In recovering from a crisis, as leaders our role is to guide the way, allay fears and keep things on an even keel.
But are we painting a ruthlessly positive picture of the future? Or are we holding space to help people process, adjust and recalibrate, giving them the space, skills and support to play active roles in creating a productive and profitable new normal.
A study into the 2010 BP Gulf of Mexico oil spill illustrated these two distinct ways of leading a team through troubled waters. The study found some employees lost faith in the business, while others doubled down their intensity, working together to find solutions.
The former had been given positive, future-focused messages of hope. Conversely, the latter were given more realistic updates on the current situation, space to react to this knowledge and more importantly, a sense of playing an active role in next steps.
Apparently, the difference in approach was the tipping point between reconnecting with the business, or not.
While I hope you’re never in the position of needing to win trust after a comparably colossal business transgression, there’s still valuable learning for us to take from the study, and BP itself.
As a concept in psychology, holding space calls for honouring your own emotions, feelings and thoughts, while recognising without judgement that the other person is travelling the same path in their own way.
In the business context
Holding space for our teams is a valuable service that benefits employees as individuals, and collectively as a working group.
Unlike every business I’ve ever made privy to my email address, who all rushed to reassure me how they planned to weather the storm, I don’t want to use the word ‘unprecedented’ to describe the world we find ourselves in as we work through the challenges and complexities of the impact of Covid-19. But…
Our teams look to us for guidance, but even more so they’re seeking connection. And in unprecedented (sorry) times like this, the best way to build, grow and maintain trust is honesty and transparency. We need to hold space for their progress and growth, supporting them with open and realistic insight into the situation at hand.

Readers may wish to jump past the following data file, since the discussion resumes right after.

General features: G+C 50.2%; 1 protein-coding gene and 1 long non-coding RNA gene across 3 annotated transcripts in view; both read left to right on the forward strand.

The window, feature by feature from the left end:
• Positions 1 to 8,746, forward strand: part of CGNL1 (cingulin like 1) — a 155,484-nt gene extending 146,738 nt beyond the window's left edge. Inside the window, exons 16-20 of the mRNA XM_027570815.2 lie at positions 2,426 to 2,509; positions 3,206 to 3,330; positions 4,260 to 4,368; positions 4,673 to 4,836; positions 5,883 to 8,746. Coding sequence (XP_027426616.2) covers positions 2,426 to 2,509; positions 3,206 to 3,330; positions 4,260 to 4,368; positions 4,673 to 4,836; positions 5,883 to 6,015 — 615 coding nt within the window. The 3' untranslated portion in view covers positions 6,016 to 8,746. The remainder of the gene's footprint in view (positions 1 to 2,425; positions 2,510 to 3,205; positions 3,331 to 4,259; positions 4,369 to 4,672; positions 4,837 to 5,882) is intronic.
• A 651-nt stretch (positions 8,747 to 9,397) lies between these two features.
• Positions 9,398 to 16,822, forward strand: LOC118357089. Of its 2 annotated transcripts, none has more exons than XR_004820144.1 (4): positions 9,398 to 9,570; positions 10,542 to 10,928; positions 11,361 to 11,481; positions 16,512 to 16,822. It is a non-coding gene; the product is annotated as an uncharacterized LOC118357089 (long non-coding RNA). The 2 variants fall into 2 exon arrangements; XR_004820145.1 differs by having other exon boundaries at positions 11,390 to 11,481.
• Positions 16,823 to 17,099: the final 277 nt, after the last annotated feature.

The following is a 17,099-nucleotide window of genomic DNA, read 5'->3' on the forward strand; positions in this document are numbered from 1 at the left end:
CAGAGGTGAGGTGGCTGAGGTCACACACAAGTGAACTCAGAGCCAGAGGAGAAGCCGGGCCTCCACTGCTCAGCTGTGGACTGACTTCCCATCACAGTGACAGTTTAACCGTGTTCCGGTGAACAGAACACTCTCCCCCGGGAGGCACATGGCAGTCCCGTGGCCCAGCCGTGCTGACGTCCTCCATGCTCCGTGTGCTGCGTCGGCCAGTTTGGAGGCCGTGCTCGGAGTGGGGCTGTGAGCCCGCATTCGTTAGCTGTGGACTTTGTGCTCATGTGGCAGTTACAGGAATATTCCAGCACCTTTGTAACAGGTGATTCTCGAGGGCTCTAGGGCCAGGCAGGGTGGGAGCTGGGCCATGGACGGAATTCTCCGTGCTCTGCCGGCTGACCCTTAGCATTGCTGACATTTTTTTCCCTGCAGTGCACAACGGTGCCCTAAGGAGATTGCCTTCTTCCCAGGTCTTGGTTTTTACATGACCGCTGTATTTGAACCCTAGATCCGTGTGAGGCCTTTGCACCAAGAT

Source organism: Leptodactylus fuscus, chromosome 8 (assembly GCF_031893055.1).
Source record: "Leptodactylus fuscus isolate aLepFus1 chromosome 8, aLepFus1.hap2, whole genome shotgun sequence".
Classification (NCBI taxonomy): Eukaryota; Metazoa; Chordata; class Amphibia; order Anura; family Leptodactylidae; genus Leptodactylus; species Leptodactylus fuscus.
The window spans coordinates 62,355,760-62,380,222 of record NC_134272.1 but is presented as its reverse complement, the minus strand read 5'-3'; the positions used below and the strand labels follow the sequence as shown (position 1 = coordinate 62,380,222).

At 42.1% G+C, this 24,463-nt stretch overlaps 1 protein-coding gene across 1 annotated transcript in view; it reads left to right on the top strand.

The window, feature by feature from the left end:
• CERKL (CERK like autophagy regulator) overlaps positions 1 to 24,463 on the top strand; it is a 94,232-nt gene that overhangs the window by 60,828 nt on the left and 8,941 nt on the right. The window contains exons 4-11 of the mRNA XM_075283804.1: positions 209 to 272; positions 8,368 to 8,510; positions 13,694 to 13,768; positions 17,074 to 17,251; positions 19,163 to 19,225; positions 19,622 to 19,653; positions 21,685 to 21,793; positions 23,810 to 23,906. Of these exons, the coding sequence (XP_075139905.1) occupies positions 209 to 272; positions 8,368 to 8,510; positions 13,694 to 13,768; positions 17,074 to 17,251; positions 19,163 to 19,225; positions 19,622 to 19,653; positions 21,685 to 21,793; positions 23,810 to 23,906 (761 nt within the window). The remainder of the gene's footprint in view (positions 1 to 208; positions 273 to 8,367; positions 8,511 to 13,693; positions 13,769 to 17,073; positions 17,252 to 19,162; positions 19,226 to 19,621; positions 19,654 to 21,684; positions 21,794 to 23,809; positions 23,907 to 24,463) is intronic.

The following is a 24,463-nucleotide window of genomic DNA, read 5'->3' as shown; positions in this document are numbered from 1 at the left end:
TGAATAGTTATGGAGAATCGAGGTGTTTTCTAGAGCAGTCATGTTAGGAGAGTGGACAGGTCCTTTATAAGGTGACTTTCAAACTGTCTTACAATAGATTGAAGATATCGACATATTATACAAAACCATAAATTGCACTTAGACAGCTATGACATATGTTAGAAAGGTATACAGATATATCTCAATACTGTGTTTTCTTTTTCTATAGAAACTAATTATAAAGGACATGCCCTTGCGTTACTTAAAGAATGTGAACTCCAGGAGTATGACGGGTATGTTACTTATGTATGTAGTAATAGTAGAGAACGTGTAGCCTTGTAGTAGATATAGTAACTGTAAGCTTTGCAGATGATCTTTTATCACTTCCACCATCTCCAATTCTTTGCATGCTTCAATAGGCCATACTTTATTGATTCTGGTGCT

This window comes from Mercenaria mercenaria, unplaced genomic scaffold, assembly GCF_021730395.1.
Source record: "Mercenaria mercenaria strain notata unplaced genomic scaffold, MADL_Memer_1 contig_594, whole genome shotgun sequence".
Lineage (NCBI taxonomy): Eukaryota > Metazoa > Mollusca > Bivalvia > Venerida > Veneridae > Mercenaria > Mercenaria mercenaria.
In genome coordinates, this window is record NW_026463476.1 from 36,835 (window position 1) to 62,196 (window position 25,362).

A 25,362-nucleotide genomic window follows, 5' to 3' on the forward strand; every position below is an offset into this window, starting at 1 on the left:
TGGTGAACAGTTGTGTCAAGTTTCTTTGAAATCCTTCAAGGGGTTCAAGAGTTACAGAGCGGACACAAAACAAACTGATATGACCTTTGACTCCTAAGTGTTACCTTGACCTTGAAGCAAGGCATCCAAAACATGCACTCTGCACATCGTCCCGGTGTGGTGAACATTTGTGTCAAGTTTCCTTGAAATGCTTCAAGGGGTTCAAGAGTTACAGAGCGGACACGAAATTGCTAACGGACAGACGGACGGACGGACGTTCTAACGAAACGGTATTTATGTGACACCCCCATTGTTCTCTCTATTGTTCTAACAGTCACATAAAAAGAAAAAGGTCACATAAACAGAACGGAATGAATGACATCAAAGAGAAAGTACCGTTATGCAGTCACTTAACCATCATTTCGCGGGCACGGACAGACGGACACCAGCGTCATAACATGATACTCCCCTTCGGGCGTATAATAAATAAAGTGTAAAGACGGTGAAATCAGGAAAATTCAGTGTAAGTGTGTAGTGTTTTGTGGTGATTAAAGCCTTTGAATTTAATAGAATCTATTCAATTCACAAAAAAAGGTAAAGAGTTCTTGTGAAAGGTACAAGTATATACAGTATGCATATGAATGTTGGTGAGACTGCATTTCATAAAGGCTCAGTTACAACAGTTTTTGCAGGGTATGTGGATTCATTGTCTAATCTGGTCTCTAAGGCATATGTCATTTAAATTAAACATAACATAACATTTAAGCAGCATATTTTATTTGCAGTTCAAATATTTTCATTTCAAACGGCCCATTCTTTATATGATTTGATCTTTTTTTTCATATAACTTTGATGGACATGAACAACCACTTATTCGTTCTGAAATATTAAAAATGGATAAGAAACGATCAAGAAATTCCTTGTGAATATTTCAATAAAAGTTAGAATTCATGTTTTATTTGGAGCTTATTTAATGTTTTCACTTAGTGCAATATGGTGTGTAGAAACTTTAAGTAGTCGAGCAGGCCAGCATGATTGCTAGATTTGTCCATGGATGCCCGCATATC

For your team
That might look like being honest about the potential impact of a covid-driven downturn in sales, giving reassurance by sharing realistic insight into the company’s capacity to weather the storm, the steps you’re going to take as a business to keep everyone (financially and physically) safe, and most importantly, the role each person can play in supporting those efforts.
For the many leaders now finding themselves in uncharted territory, the good news is the ability to hold space is a learned skill. As a training provider specialising in executive skills, our pivot in these … unprecedented…. times has been to recognise a gap created by teams needing to remain productive, profitable and purposeful in the remote work environment, which led to the creation of our Remote Team Performance Workshops. Supporting your team with practical, applied learning frameworks and tools you can use to help everyone reconnect and recommit, the series (with interactive components for teams and leaders) have been created to enhance productivity and engagement for geographically-disparate teams to connect over shared goals.
For us, the most important thing to come from this period is the understanding that we have an opportunity to shift ‘the way we do business’ – as individuals, and as a company. This time of flux is the ideal opportunity for internalising new skills like holding space, creating a ‘new normal’ that even outperforms the distant, pre-covid world.